Make sure you plan ahead

If you are a landlord moving abroad, it is important to plan ahead by putting your tenancy and property management in place before you leave. Ideally, you need to appoint a qualified letting agent to manage your property while you are overseas. Unexpected delays can be stressful, so it is important to do this early to avoid the stress of running out of time before you move. Your mortgage companies and insurers also need to be informed of your plans as soon as possible, to ensure you won’t be breaching your terms.

Finding a good letting agent 

When finding a letting agent, it is always advisable to find an ARLA Propertymark protected agent, who can provide a full property management service, not just a tenant introduction service. But what should you look for when finding a letting agent? 

  • Ability to find the right tenants

Your letting agent should be able assist you in finding a trustworthy, reliable long-term tenant for your property and run a thorough tenant referencing process. This can give you the peace of mind that your tenant(s) will pay your rent on time and look after your property, while you have the minimum down-time in earning rental income. 

  • Access to the right marketing tools

To be certain that the agent can cast their net as wide as possible in the search for the perfect tenant for your property, check whether they use all marketing tools at their disposal. These can include ‘To Let’ boards, nationwide property portals, websites, social media, printed media and their own database of tenant applicants.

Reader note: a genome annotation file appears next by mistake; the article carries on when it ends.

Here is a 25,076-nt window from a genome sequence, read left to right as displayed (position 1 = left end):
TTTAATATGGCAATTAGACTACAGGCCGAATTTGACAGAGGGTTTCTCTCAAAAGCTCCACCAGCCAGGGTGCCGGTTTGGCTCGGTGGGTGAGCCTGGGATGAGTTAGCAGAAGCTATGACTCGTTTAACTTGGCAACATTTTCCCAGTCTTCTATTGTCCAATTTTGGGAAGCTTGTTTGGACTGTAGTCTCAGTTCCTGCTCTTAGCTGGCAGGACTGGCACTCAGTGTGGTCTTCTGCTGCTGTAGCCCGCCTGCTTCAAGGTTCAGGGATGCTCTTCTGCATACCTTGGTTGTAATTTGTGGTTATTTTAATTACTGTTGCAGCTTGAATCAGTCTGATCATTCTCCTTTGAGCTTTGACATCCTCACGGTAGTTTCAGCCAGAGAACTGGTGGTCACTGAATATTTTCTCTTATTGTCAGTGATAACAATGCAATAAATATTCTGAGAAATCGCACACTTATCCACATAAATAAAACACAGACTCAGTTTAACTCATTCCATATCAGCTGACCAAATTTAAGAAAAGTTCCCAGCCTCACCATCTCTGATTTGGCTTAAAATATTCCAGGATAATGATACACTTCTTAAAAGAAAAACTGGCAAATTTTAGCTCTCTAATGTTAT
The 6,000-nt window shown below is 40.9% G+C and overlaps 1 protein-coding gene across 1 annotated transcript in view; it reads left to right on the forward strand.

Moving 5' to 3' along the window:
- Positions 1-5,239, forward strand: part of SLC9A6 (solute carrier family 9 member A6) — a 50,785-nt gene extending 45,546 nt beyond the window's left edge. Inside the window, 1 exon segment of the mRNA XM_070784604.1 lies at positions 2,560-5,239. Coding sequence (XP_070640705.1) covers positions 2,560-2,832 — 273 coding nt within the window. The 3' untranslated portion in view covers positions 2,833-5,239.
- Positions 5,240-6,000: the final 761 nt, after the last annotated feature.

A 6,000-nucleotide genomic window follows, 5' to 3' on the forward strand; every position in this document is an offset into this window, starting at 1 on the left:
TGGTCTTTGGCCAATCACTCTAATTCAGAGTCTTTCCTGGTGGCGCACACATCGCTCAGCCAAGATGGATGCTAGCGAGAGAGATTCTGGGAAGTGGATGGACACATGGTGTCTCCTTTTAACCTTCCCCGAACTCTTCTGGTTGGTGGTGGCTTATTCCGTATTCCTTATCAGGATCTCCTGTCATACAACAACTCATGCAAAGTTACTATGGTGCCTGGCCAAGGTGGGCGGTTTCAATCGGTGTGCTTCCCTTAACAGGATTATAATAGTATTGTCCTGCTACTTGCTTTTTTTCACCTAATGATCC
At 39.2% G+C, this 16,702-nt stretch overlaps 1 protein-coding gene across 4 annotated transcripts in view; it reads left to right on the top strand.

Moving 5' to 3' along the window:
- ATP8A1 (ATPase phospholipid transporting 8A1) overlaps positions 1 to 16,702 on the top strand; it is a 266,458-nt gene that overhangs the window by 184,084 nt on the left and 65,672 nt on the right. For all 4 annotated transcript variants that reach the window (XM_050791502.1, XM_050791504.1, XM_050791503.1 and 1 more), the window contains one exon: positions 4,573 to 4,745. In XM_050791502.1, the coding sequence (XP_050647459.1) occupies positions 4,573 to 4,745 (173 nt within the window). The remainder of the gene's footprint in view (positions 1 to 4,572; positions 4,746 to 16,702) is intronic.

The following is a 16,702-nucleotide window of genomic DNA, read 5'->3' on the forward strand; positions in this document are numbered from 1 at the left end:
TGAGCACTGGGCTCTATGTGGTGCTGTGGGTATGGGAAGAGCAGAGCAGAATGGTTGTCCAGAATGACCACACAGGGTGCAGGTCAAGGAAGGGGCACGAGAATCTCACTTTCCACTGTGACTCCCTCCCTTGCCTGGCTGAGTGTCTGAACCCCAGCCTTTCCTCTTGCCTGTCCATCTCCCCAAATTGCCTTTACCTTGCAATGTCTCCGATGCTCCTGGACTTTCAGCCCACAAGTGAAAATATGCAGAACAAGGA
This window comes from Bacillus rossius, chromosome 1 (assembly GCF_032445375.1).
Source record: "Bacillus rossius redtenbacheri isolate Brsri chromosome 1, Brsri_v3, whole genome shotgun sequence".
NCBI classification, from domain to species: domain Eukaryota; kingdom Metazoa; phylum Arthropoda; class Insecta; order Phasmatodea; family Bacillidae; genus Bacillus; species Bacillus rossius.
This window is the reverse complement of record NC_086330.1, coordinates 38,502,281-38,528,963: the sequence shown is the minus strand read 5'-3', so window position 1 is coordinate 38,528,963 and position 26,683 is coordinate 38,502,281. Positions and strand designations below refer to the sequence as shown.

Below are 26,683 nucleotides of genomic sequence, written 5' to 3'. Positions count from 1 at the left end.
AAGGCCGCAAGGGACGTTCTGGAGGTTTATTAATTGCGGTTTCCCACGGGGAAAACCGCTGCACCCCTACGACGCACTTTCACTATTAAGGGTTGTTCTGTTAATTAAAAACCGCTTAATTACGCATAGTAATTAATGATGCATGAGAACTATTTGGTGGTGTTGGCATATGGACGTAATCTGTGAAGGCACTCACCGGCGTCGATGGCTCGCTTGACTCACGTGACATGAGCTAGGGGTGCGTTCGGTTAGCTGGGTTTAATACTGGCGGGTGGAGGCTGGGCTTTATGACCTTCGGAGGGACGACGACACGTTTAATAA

• Prior preparation

The letting agent will prepare your tenancy agreement for you, and ensure an in-depth inventory is carried out prior to anyone moving in. Knowing the standard of the property at the start of the tenancy also helps to set clear expectations of the maintenance required by the tenant, establishing a good relationship from the start. 

Your letting agent will also be responsible for placing your tenant’s deposit in a government approved tenancy deposit scheme, such as the TDS or DPS. 

  • Legal compliance

The letting agent will be able to assist you with legal compliance of your property, such as an updated EPC certificate, as well as gas and electrical safety certificates, smoke alarms and carbon monoxide alarms. This is especially important with the recent changes in landlord legislation regarding the electrical safety standards in privately rented accommodation.